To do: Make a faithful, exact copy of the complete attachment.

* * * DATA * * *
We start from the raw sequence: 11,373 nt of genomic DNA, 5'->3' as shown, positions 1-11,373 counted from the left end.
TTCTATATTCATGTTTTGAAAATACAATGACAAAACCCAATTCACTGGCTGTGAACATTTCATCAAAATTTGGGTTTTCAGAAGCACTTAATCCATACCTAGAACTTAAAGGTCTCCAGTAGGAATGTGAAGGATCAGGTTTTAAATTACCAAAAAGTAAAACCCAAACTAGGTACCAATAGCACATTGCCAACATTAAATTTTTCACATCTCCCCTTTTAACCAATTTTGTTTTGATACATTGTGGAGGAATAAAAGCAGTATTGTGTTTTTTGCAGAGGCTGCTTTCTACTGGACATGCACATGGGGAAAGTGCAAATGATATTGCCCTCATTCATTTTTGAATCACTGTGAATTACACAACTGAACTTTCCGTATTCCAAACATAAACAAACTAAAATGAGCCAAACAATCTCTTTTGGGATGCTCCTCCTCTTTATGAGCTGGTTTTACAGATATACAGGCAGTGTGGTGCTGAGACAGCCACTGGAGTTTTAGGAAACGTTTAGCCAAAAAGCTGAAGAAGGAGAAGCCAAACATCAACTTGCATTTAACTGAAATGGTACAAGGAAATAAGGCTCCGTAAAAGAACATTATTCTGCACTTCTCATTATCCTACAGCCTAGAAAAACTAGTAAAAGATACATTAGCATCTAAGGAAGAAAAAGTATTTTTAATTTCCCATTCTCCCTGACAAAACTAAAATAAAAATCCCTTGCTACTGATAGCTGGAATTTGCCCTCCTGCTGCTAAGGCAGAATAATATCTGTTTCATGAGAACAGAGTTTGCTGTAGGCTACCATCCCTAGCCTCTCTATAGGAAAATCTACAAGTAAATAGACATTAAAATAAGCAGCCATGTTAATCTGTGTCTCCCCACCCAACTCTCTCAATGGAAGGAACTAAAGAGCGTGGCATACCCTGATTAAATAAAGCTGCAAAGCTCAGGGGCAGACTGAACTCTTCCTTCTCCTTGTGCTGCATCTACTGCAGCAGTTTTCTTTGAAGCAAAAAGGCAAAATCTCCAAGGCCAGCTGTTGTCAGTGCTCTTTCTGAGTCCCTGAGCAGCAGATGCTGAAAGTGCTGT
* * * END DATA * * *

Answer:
We start from the raw sequence: 11,373 nt of genomic DNA, 5'->3' as shown, positions 1-11,373 counted from the left end.
TTCTATATTCATGTTTTGAAAATACAATGACAAAACCCAATTCACTGGCTGTGAACATTTCATCAAAATTTGGGTTTTCAGAAGCACTTAATCCATACCTAGAACTTAAAGGTCTCCAGTAGGAATGTGAAGGATCAGGTTTTAAATTACCAAAAAGTAAAACCCAAACTAGGTACCAATAGCACATTGCCAACATTAAATTTTTCACATCTCCCCTTTTAACCAATTTTGTTTTGATACATTGTGGAGGAATAAAAGCAGTATTGTGTTTTTTGCAGAGGCTGCTTTCTACTGGACATGCACATGGGGAAAGTGCAAATGATATTGCCCTCATTCATTTTTGAATCACTGTGAATTACACAACTGAACTTTCCGTATTCCAAACATAAACAAACTAAAATGAGCCAAACAATCTCTTTTGGGATGCTCCTCCTCTTTATGAGCTGGTTTTACAGATATACAGGCAGTGTGGTGCTGAGACAGCCACTGGAGTTTTAGGAAACGTTTAGCCAAAAAGCTGAAGAAGGAGAAGCCAAACATCAACTTGCATTTAACTGAAATGGTACAAGGAAATAAGGCTCCGTAAAAGAACATTATTCTGCACTTCTCATTATCCTACAGCCTAGAAAAACTAGTAAAAGATACATTAGCATCTAAGGAAGAAAAAGTATTTTTAATTTCCCATTCTCCCTGACAAAACTAAAATAAAAATCCCTTGCTACTGATAGCTGGAATTTGCCCTCCTGCTGCTAAGGCAGAATAATATCTGTTTCATGAGAACAGAGTTTGCTGTAGGCTACCATCCCTAGCCTCTCTATAGGAAAATCTACAAGTAAATAGACATTAAAATAAGCAGCCATGTTAATCTGTGTCTCCCCACCCAACTCTCTCAATGGAAGGAACTAAAGAGCGTGGCATACCCTGATTAAATAAAGCTGCAAAGCTCAGGGGCAGACTGAACTCTTCCTTCTCCTTGTGCTGCATCTACTGCAGCAGTTTTCTTTGAAGCAAAAAGGCAAAATCTCCAAGGCCAGCTGTTGTCAGTGCTCTTTCTGAGTCCCTGAGCAGCAGATGCTGAAAGTGCTGT